RNLI takes part in Easter 1916 centenary commemoration

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Published on: March 27, 2016

Charity’s role in maritime life-saving work recognised

 RNLI volunteer lifeboat crew from across Ireland took part in today’s (Sunday 27 March 2016) Easter 1916 centenary commemoration which saw over seven hundred members of the Irish emergency services taking part in the biggest parade in the history of the state. The fifty RNLI volunteers came from twenty-nine lifeboat stations around the Irish coast and inland to parade through Dublin City Centre to mark the centenary of the Easter Rising in 1916.  The RNLI formed part of the emergency services section of the parade which recognised the ‘blue-light’ agencies serving the Irish state since its foundation. 

The RNLI contingent was accompanied by a new Atlantic 85 lifeboat, which following its debut in the parade, will be transported to Youghal in Cork to go on operational service, and two RNLI landrovers used in the launching of inshore lifeboats.  

 The parade was preceded by a short ceremony which included a reading of the 1916 Proclamation and the President of Ireland Michael D Higgins laying a wreath on behalf of the people of Ireland, followed by a minute’s silence observed for all those who died during the Rising. 

The parade involved over 3,000 participants, largely from the Irish Defence Forces with 793 people from the emergency services.  Represented along with the RNLI were An Garda Siochána, Dublin Fire Brigade, the National Ambulance Service, St John Ambulance, Irish Coast Guard and the Civil Defence.

Commenting on the commemoration RNLI Operations Manager Owen Medland said, ‘It is a huge honour for the RNLI to take part in this historic event. It is an acknowledgement of the role our volunteers have played in saving lives at sea and on inland waters in Ireland since the RNLI was established in Ireland in 1826. The lifeboat service has been given without any interruption historically and has always put the needs of those in danger on the water above all.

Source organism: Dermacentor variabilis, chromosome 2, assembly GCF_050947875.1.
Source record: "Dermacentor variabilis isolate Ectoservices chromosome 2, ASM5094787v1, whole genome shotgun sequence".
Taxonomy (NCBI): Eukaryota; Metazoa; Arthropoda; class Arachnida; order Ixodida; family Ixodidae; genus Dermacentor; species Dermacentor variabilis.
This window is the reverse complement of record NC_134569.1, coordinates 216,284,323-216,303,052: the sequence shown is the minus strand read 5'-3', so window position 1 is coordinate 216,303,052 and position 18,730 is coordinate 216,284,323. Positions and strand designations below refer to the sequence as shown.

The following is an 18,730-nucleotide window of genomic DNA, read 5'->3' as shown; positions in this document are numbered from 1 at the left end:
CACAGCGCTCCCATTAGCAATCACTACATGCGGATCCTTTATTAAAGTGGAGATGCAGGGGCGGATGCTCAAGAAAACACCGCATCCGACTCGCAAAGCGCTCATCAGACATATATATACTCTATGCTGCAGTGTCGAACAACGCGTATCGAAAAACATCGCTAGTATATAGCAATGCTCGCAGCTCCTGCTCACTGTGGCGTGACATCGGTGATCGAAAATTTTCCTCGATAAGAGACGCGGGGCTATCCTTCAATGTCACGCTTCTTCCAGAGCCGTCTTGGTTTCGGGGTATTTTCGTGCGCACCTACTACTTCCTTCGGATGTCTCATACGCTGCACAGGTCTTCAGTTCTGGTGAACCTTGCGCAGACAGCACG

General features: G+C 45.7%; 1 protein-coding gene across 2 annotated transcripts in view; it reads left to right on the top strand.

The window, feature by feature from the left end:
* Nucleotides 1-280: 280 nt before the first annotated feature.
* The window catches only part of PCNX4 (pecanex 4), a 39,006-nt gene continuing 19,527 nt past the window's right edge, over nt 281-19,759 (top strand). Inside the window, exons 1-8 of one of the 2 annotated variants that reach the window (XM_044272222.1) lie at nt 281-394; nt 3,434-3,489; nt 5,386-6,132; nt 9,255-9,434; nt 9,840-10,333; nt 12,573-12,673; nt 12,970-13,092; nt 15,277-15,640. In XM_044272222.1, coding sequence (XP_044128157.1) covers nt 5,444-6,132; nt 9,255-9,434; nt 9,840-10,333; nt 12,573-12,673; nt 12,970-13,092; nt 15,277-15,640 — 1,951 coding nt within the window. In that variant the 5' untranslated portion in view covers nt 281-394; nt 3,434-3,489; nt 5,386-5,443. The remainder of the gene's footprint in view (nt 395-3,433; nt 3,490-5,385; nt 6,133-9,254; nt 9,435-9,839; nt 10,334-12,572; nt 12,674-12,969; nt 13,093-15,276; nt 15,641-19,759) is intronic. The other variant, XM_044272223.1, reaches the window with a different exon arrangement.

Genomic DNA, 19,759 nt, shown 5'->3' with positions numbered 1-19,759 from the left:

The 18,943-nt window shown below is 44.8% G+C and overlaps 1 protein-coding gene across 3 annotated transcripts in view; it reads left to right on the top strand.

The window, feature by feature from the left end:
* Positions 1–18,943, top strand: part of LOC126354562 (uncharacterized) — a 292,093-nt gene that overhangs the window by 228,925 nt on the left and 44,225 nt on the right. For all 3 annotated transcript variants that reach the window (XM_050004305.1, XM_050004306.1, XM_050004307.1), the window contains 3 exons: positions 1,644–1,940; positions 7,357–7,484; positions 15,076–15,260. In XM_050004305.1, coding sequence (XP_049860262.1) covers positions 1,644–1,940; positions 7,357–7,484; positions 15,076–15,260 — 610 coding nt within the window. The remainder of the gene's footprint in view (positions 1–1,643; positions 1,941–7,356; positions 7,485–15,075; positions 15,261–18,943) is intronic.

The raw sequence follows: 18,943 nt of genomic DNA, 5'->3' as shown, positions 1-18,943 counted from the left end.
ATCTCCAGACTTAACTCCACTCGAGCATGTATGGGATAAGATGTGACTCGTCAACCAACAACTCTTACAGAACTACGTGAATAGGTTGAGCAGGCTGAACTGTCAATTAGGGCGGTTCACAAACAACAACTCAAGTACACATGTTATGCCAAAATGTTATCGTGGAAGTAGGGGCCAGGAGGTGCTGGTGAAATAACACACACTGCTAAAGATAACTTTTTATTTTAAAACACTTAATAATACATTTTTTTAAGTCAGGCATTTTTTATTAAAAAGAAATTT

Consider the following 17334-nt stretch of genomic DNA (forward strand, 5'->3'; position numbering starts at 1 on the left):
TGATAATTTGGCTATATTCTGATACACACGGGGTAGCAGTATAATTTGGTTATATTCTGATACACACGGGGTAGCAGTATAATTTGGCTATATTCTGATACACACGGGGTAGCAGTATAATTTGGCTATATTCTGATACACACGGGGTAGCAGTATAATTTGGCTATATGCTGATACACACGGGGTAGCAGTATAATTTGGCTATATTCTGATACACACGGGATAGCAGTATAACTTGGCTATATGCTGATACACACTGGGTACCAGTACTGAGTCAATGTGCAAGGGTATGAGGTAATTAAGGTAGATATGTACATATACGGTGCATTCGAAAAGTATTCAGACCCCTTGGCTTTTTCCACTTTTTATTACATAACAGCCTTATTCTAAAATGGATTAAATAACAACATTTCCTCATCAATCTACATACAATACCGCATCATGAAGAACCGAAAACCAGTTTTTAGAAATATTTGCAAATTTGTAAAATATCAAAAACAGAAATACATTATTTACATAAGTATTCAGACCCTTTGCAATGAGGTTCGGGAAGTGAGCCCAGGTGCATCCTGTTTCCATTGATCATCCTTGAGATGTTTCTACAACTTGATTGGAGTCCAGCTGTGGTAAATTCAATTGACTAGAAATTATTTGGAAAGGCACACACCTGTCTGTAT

Our volunteers come from all communities and backgrounds and the RNLI is proud of the role Irish volunteers have played in saving countless lives and continue to play today and into the future.’

Many of the volunteers taking part had relatives who were involved in the events of 1916 and the following years. Clifden RNLI volunteer lifeboat Coxswain Alan Pryce is the grand-nephew of Thomas Whelan of Clifden Co. Galway, one of the ‘Forgotten Ten’, who was executed in Mountjoy Prison during the War of Independence in 1921.

Clogherhead RNLI Volunteer Shore Crew member Carolyn Stanley is the grand-niece of Joe Stanley who was Pádraig Pearse’s press agent and printer.  During the Easter Rising Pádraig Pearse relied on his young press agent, Joe Stanley, to convert his hand written communiques into printed documents for onward circulation throughout the city.  It was Joe Stanley who published the First Documents of the newly proclaimed republic.

Fethard on Sea RNLI volunteer Deputy Launching Authority and former lifeboat helm Hugh Burke is the nephew of John Fenlon. Following the 1916 rising in Enniscorty John was arrested and locked up in Wexford jail from where he escaped and remained on the run for seven years.

Lifeboat stations represented at the Easter 1916 parade were Achill, Wexford, Arklow, Lough Ree, Howth, Baltimore, Donaghadee, Dun Laoghaire, Dun Laoghaire, Kilmore Quay, Wicklow, Ballyglass, Clifden, Courtmacsherry, Clogherhead, Dunmore East, Bundoran, Helvick Head, Kinsale, Crosshaven, Portaferry, Youghal, Lough Swilly, Kilrush, Fethard, Red Bay, Union Hall, Skerries and Sligo.

MEDIVAC from the Islands

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Published on: February 2, 2016

Baltimore all-weather lifeboat Alan Massey launch at 1955 hrs last night, to transfer an ill man from Sherkin Island to Baltimore. An ambulance met the lifeboat upon its return to the station in Baltimore and the patient was transferred to the care of the ambulance paramedics and the boat made ready for service again by 2030 hrs. Weather conditions were poor at the time with F7 – gale 8 in Baltimore harbour.